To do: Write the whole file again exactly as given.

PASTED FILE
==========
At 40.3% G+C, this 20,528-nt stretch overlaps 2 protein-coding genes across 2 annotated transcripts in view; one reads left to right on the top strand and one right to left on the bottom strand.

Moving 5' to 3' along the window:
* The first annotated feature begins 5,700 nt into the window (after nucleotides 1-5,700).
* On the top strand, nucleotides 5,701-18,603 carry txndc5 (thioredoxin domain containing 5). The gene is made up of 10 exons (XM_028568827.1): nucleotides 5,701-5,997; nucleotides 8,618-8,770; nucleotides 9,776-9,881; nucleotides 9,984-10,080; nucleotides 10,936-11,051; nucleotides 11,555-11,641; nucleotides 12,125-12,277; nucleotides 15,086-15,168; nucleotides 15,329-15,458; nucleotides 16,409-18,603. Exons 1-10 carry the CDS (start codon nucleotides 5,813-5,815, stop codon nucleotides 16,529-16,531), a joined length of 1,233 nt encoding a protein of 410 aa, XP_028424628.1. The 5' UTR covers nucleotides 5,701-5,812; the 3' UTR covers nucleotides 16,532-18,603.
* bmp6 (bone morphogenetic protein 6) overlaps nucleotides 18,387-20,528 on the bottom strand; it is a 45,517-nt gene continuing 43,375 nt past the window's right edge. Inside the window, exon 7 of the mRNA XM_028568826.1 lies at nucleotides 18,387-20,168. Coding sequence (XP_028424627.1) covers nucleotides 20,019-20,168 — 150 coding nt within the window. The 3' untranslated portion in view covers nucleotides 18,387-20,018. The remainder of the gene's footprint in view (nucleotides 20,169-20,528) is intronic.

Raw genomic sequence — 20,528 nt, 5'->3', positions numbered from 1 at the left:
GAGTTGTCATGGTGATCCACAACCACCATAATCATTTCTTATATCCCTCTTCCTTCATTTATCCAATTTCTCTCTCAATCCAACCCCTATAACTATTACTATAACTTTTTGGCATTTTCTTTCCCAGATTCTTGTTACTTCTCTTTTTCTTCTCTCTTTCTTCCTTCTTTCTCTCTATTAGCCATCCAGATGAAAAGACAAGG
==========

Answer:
At 40.3% G+C, this 20,528-nt stretch overlaps 2 protein-coding genes across 2 annotated transcripts in view; one reads left to right on the top strand and one right to left on the bottom strand.

Moving 5' to 3' along the window:
* The first annotated feature begins 5,700 nt into the window (after nucleotides 1-5,700).
* On the top strand, nucleotides 5,701-18,603 carry txndc5 (thioredoxin domain containing 5). The gene is made up of 10 exons (XM_028568827.1): nucleotides 5,701-5,997; nucleotides 8,618-8,770; nucleotides 9,776-9,881; nucleotides 9,984-10,080; nucleotides 10,936-11,051; nucleotides 11,555-11,641; nucleotides 12,125-12,277; nucleotides 15,086-15,168; nucleotides 15,329-15,458; nucleotides 16,409-18,603. Exons 1-10 carry the CDS (start codon nucleotides 5,813-5,815, stop codon nucleotides 16,529-16,531), a joined length of 1,233 nt encoding a protein of 410 aa, XP_028424628.1. The 5' UTR covers nucleotides 5,701-5,812; the 3' UTR covers nucleotides 16,532-18,603.
* bmp6 (bone morphogenetic protein 6) overlaps nucleotides 18,387-20,528 on the bottom strand; it is a 45,517-nt gene continuing 43,375 nt past the window's right edge. Inside the window, exon 7 of the mRNA XM_028568826.1 lies at nucleotides 18,387-20,168. Coding sequence (XP_028424627.1) covers nucleotides 20,019-20,168 — 150 coding nt within the window. The 3' untranslated portion in view covers nucleotides 18,387-20,018. The remainder of the gene's footprint in view (nucleotides 20,169-20,528) is intronic.

Raw genomic sequence — 20,528 nt, 5'->3', positions numbered from 1 at the left:
GAGTTGTCATGGTGATCCACAACCACCATAATCATTTCTTATATCCCTCTTCCTTCATTTATCCAATTTCTCTCTCAATCCAACCCCTATAACTATTACTATAACTTTTTGGCATTTTCTTTCCCAGATTCTTGTTACTTCTCTTTTTCTTCTCTCTTTCTTCCTTCTTTCTCTCTATTAGCCATCCAGATGAAAAGACAAGG